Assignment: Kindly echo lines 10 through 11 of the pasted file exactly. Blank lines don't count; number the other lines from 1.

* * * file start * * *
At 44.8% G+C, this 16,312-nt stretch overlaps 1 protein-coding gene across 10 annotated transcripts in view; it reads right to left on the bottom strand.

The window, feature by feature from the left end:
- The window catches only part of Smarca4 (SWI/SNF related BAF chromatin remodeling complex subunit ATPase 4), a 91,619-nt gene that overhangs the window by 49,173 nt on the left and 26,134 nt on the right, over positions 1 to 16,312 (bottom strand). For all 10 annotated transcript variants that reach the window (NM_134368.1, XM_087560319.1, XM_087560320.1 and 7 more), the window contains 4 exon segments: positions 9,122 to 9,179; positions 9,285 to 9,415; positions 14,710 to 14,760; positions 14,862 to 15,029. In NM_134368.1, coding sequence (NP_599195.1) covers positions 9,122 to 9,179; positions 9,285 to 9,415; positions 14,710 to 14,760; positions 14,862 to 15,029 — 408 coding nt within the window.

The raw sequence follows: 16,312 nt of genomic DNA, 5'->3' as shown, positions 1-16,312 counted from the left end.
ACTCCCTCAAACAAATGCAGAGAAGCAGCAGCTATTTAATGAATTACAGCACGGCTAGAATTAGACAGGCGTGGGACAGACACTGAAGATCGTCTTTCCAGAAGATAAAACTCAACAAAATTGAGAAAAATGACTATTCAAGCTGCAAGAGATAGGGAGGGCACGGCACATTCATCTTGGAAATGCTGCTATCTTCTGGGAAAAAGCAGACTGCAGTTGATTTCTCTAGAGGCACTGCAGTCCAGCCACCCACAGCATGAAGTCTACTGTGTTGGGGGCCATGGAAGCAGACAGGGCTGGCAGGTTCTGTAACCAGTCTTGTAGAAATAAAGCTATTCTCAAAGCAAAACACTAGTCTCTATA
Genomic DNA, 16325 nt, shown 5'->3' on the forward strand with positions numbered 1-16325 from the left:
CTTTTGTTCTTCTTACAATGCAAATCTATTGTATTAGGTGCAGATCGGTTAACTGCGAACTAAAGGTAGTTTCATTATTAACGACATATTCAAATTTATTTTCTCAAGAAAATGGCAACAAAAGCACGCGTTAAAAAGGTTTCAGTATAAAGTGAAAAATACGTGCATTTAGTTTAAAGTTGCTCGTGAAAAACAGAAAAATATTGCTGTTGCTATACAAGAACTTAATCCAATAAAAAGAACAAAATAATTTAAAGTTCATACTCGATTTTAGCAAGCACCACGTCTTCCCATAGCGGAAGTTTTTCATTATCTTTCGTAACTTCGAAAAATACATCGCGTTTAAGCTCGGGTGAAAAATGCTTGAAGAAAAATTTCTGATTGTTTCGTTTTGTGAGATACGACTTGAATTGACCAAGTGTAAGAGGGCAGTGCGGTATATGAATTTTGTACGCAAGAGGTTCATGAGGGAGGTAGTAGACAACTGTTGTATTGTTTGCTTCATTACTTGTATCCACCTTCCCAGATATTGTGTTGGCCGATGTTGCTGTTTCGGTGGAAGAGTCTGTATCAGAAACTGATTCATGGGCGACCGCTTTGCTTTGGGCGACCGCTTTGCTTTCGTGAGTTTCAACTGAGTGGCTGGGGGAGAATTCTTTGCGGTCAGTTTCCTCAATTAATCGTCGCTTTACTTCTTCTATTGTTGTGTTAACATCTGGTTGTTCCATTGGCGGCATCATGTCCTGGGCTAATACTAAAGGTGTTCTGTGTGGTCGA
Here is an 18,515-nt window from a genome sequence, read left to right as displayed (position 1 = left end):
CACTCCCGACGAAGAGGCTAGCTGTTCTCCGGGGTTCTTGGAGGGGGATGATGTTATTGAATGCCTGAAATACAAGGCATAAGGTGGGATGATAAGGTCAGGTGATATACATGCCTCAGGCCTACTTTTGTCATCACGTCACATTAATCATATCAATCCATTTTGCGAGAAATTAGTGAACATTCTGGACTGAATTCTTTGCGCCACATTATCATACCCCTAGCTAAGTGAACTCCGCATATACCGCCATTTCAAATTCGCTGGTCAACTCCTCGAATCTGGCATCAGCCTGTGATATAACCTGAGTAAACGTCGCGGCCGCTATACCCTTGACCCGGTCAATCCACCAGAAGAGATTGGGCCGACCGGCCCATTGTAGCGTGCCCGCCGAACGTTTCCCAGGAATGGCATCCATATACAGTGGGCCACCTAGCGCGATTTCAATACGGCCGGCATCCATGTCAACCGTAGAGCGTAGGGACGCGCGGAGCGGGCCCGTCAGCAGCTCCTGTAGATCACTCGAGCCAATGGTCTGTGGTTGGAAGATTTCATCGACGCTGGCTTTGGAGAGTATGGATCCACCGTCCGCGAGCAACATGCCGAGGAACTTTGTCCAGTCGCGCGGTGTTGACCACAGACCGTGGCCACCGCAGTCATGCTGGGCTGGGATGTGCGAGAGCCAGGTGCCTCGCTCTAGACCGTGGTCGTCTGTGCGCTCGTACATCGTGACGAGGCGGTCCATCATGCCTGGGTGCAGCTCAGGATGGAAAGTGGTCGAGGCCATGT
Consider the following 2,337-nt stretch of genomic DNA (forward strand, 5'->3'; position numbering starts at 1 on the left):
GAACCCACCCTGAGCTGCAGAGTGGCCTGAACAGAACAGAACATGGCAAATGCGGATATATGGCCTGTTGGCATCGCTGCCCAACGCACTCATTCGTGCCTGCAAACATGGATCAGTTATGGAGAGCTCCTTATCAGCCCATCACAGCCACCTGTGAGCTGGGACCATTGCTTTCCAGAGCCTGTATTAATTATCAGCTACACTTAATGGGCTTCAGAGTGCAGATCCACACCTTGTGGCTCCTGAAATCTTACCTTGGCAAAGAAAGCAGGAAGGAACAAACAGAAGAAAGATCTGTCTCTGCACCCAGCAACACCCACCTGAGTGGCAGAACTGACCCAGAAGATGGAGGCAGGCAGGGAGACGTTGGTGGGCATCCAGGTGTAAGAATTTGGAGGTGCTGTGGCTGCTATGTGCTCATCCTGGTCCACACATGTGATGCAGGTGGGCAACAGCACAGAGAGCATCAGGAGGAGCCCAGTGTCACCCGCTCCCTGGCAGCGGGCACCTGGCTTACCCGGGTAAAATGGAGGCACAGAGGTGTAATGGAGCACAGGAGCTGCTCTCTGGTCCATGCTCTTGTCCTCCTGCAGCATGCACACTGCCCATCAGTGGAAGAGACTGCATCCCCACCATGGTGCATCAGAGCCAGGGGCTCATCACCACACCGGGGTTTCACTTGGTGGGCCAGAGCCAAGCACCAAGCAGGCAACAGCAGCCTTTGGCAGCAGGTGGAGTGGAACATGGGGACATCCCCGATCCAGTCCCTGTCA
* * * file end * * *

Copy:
Consider the following 2,337-nt stretch of genomic DNA (forward strand, 5'->3'; position numbering starts at 1 on the left):
GAACCCACCCTGAGCTGCAGAGTGGCCTGAACAGAACAGAACATGGCAAATGCGGATATATGGCCTGTTGGCATCGCTGCCCAACGCACTCATTCGTGCCTGCAAACATGGATCAGTTATGGAGAGCTCCTTATCAGCCCATCACAGCCACCTGTGAGCTGGGACCATTGCTTTCCAGAGCCTGTATTAATTATCAGCTACACTTAATGGGCTTCAGAGTGCAGATCCACACCTTGTGGCTCCTGAAATCTTACCTTGGCAAAGAAAGCAGGAAGGAACAAACAGAAGAAAGATCTGTCTCTGCACCCAGCAACACCCACCTGAGTGGCAGAACTGACCCAGAAGATGGAGGCAGGCAGGGAGACGTTGGTGGGCATCCAGGTGTAAGAATTTGGAGGTGCTGTGGCTGCTATGTGCTCATCCTGGTCCACACATGTGATGCAGGTGGGCAACAGCACAGAGAGCATCAGGAGGAGCCCAGTGTCACCCGCTCCCTGGCAGCGGGCACCTGGCTTACCCGGGTAAAATGGAGGCACAGAGGTGTAATGGAGCACAGGAGCTGCTCTCTGGTCCATGCTCTTGTCCTCCTGCAGCATGCACACTGCCCATCAGTGGAAGAGACTGCATCCCCACCATGGTGCATCAGAGCCAGGGGCTCATCACCACACCGGGGTTTCACTTGGTGGGCCAGAGCCAAGCACCAAGCAGGCAACAGCAGCCTTTGGCAGCAGGTGGAGTGGAACATGGGGACATCCCCGATCCAGTCCCTGTCA